Basically, if there's a US nexus, you cannot hire a hosting company and expect any privacy.

      The terrorists hate us for our freedoms. Go shopping.

    • My answer:
      Ready, Aim, Fire.
      In short: where's all those guns now that you need 'em?

      • by fatphil (181876)
        Well, we know there are plenty of guns from the sales figures. It's just that the ones with the guns seem to only care about defending the 2nd amendment, and not any other parts of the constitution. Which of course sets up a perfect progression for attacking US citizens' rights with the a classic "when they came for my rights, there was noone else to help me defend them" ending. The 2nd's purpose is to protect the 1st, the 4th, the 5th, and - strangely - all the rest of them right now whilst they're under a
    • by ADRA (37398)

      Yes, and every internet enabled user in the US is legally required to take down illegal material if its been detected (I assume through the confiscation of another users' account information).

      If you don't follow the laws of the land, don't expect to be protected from its freedoms.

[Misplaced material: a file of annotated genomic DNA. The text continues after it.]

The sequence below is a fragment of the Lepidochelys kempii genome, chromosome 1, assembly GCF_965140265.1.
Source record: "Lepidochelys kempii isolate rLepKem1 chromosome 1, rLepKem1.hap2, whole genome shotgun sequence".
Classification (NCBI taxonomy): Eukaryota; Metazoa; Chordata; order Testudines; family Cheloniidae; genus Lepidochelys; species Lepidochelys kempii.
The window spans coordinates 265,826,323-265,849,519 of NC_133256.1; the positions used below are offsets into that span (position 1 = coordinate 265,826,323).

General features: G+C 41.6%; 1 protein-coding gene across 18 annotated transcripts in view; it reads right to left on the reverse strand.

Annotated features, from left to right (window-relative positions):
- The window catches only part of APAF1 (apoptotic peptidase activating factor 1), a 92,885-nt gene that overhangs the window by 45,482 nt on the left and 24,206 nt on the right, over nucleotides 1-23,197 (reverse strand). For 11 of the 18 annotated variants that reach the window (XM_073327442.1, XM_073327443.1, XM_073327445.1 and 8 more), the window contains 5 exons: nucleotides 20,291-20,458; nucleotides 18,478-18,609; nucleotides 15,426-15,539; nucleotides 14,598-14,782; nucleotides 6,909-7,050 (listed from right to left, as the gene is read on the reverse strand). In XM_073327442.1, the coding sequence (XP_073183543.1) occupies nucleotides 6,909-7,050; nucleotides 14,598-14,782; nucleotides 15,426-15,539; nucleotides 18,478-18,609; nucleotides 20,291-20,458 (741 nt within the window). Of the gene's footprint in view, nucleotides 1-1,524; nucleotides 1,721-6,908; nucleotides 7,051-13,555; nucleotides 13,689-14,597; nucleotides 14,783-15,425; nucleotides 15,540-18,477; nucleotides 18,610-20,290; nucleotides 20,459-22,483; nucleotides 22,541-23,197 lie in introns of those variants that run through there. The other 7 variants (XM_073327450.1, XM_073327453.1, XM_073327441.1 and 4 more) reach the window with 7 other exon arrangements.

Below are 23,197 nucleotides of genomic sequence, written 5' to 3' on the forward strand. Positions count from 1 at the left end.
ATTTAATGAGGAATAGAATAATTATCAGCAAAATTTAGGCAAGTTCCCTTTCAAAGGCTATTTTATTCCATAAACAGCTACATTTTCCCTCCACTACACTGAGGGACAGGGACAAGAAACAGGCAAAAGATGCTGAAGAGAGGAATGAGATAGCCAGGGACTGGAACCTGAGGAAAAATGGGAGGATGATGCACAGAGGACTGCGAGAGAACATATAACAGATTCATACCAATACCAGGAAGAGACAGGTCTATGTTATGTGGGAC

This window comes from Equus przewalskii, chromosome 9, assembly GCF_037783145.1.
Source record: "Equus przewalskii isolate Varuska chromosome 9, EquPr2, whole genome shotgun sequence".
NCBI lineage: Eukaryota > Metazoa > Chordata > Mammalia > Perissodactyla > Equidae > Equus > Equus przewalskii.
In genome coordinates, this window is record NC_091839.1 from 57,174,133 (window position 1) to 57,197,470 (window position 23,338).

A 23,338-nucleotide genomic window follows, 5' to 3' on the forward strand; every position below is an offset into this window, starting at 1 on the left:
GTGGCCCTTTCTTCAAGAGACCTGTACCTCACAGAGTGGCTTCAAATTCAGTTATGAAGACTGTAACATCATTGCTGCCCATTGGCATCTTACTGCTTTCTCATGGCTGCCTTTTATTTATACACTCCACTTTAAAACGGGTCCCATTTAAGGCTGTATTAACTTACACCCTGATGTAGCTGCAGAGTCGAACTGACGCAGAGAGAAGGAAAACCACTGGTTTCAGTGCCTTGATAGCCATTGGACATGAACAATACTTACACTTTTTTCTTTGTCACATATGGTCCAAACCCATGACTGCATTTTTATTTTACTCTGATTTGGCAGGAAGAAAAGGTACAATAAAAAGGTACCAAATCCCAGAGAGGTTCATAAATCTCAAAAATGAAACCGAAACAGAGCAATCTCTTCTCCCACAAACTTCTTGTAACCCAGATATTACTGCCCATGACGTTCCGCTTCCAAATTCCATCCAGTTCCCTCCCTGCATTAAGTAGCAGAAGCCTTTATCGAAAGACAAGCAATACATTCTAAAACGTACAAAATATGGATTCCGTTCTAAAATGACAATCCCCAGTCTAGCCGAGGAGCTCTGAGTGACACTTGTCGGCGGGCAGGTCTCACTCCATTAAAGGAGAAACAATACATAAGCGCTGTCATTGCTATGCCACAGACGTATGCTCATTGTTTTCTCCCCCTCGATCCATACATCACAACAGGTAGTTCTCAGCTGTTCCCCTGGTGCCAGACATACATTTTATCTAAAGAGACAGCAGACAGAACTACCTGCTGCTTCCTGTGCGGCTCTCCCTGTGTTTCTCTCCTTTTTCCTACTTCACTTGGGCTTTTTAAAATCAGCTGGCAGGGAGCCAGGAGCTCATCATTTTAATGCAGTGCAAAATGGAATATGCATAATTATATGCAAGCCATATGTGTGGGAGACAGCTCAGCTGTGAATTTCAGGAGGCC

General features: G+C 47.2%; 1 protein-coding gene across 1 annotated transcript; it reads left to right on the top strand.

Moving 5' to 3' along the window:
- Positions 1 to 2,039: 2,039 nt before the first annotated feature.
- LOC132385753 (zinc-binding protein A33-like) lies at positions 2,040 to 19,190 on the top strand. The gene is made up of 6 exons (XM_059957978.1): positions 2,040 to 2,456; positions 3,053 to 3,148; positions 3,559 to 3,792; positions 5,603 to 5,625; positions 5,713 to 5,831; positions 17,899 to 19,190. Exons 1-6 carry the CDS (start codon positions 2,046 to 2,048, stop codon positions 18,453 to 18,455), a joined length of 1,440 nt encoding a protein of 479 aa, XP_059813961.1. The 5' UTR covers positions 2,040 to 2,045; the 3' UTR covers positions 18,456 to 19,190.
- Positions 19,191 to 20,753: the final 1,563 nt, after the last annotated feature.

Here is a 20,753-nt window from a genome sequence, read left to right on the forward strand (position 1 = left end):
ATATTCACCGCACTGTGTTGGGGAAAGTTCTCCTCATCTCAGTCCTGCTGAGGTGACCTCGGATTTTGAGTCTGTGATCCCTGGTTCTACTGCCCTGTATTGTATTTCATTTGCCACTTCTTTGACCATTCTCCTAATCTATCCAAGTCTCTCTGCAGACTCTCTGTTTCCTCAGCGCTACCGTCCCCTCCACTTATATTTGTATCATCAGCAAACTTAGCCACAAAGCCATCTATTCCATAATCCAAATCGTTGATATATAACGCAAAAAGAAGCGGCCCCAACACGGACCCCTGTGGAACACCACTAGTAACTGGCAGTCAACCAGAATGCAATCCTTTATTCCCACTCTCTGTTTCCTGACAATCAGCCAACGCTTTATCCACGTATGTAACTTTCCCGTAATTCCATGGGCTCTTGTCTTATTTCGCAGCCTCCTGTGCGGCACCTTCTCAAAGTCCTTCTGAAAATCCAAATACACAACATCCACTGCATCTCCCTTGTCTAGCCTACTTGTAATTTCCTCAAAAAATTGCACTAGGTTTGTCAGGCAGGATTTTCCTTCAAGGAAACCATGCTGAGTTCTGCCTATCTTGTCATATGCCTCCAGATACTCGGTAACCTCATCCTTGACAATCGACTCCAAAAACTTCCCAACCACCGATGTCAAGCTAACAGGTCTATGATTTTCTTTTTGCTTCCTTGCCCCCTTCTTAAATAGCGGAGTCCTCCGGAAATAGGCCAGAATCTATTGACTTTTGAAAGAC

• by hairyfeet (841228)

      Considering we already have 2 people (that I know of, probably more) in jail for thoughtcrime*? I think we can safely say the constitution is now a worthless piece of paper. Also more than 174 million Americans live in the constitution free zone [aclu.org] thanks to PATRIOT they can have any and all rights ignored because they are near a border. Finally according to a friend in the state crime lab because the distribution laws in most states were modeled after the drug distribution laws (you can decide whether by mali

      • by Bob_Who (926234)

        I guess you better not write in your diary about that hot dream you had unless you start it off with "I carded her and she was 21" to keep from going to jail,huh?

        I tried that, but then the Feds said that it was a fake ID !

        They should know - their "stinkin' badges" are fake.

  • by tripleevenfall (1990004) on Monday January 27, 2014 @01:27PM (#46082963)

    In those zombie movies, no matter how well the humans are barricaded in a place, eventually the slow-witted zombies will always break in. They have all the numbers and time required.

    • by dougmc (70836)

      I'm not sure your analogy really works here.

      If the humans were well baricaded in a place and they remained safe there from the zombies ever after ... it wouldn't be a very entertaining movie.